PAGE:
Churches don’t help this either! Various churches have invented experiences to convince people they are growing. They provide a zap of spiritual feeling. It’s exciting and fun. Seems to work for a month or so. But as with most supposed spiritual zaps, the emotion dies off along with the apparent growth.

People coming out of these churches tend to be twice the children of hell. They tried Christianity; it didn’t work, and now they are done with it all.

One of the most painful aspects of being a pastor is seeing hurting people resist the hard work necessary to attain spiritual growth. No one wants to hear about self-control and discipline. They just want the zap.

This human tendency is also why so many are trapped by get rich quick schemes. Why people think weight loss happens with magic pills. Why people think excellence at anything comes by good intentions rather than work.

People are lazy, but we want success. Spiritual growth is a thing people think they want, but the ones who truly want it, just like the ones who want to grow wealth, or lose weight, or excel at any interest, will put the work in.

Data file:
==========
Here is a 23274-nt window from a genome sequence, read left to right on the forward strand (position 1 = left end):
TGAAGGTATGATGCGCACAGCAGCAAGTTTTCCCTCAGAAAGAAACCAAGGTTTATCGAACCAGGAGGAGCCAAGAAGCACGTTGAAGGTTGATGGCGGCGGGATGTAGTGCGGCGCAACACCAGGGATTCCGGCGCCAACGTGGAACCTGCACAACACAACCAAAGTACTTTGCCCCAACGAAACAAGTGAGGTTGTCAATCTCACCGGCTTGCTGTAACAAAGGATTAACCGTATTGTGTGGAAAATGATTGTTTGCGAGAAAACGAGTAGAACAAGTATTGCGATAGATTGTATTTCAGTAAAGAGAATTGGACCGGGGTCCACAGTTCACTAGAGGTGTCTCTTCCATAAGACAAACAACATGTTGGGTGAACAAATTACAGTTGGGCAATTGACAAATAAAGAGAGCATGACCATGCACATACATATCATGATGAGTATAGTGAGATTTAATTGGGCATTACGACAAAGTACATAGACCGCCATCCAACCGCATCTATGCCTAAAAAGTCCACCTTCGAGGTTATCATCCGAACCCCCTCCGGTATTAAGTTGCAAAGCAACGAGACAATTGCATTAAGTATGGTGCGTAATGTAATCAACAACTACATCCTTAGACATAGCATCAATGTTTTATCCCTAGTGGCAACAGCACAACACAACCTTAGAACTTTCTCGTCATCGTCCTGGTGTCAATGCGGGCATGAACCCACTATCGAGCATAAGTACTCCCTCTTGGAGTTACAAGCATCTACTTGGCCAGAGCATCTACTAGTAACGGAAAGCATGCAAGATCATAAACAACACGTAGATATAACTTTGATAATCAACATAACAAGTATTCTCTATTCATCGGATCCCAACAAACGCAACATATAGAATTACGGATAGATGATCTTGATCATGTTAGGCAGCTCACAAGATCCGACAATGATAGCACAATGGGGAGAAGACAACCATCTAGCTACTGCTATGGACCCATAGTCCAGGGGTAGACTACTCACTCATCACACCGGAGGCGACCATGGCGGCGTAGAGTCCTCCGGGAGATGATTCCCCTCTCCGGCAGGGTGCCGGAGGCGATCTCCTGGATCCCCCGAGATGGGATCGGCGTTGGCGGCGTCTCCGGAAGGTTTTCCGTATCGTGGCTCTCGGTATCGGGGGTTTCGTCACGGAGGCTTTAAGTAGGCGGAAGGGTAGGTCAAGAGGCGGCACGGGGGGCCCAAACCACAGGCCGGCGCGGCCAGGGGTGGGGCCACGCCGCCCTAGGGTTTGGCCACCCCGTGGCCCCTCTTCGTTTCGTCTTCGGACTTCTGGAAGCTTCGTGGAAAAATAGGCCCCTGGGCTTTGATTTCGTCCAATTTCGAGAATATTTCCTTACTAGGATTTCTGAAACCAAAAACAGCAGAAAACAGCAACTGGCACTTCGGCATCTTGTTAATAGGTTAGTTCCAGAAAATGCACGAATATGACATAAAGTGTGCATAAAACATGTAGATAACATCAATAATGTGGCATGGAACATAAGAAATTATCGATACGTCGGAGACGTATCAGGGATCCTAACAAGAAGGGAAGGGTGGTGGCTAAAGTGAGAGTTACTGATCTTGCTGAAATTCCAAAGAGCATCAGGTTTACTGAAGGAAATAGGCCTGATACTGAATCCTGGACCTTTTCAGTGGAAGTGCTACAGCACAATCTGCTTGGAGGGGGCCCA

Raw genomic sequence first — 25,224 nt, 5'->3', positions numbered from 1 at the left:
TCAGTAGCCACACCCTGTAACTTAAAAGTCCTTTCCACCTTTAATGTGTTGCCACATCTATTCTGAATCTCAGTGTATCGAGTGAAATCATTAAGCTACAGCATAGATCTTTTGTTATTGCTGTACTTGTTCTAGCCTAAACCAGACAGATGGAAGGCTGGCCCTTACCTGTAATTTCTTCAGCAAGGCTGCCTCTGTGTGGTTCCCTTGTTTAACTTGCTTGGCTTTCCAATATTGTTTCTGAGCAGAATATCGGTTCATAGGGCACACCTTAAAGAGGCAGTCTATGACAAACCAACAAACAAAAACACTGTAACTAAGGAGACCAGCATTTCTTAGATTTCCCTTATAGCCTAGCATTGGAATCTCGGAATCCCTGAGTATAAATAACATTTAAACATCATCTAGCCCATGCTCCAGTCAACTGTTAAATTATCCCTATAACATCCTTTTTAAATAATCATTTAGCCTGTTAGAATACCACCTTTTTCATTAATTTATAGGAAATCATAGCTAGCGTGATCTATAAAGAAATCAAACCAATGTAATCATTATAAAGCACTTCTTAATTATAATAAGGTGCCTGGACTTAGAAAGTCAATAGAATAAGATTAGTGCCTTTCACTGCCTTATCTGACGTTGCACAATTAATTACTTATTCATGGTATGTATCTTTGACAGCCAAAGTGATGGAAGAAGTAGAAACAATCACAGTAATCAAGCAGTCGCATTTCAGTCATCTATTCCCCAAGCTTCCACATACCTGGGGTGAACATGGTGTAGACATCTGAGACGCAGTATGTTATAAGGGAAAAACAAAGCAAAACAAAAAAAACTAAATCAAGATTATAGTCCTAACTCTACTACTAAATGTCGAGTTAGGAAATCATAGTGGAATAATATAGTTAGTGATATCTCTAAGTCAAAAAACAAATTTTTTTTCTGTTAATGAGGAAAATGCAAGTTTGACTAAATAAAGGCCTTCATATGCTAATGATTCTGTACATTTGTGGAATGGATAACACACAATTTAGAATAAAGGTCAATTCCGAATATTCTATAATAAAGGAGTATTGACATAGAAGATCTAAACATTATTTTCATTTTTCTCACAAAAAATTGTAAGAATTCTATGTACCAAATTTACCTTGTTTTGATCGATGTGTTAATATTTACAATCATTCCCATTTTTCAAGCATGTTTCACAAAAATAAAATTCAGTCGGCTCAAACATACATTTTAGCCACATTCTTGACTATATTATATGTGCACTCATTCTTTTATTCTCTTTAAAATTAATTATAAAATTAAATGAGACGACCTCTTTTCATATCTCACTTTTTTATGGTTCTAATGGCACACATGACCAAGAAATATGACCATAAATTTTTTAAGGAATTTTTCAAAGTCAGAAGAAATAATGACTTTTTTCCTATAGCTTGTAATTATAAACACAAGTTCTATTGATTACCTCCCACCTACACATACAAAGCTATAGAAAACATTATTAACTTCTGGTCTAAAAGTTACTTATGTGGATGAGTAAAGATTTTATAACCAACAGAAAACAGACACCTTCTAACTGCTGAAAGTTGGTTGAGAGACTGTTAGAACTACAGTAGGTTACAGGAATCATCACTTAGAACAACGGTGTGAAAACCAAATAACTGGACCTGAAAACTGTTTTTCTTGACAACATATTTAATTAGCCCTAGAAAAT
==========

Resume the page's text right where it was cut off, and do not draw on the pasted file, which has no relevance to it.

The work is part of the suffering. Tribulation works patience, experience, and hope. You won’t get there without some tribulating.

Hate to break it to ya, but there’s no magic button and no zappy thing. Buckle down and do the work. Bring your body under subjection. Run to win.

And, after hearing this, many conclude I’m legalistic and undermining the power of the Spirit, or throwing out grace for a yoke of bondage, or some other spiritual sounding thing.

You don’t have to do the work, you can pretend and play happy mind games. Get back to me in 10 years, let me know how it went.

This is the reality, yet no one wants to hear it. So the pastor watches people reject this truth over and over and run their lives into the ground. It’s impossible to not be worn down by this. Meanwhile, all the yahoo pastors promising their latest Get Spiritual Quick zappy, magic trick have crowded churches.

Oh well, I’d rather go out staying faithful to God’s Word than playing such games. It still kills to watch so many lives ruined by short cutting the process to the absolute ruination of faith.

But I will affirm constantly that believers ought to do good works if they want to grow (Titus 3:8). It’s a consistent theme in the New Testament.

“And let our’s also learn to maintain good works for necessary uses, that they be not unfruitful.”
–Titus 3:14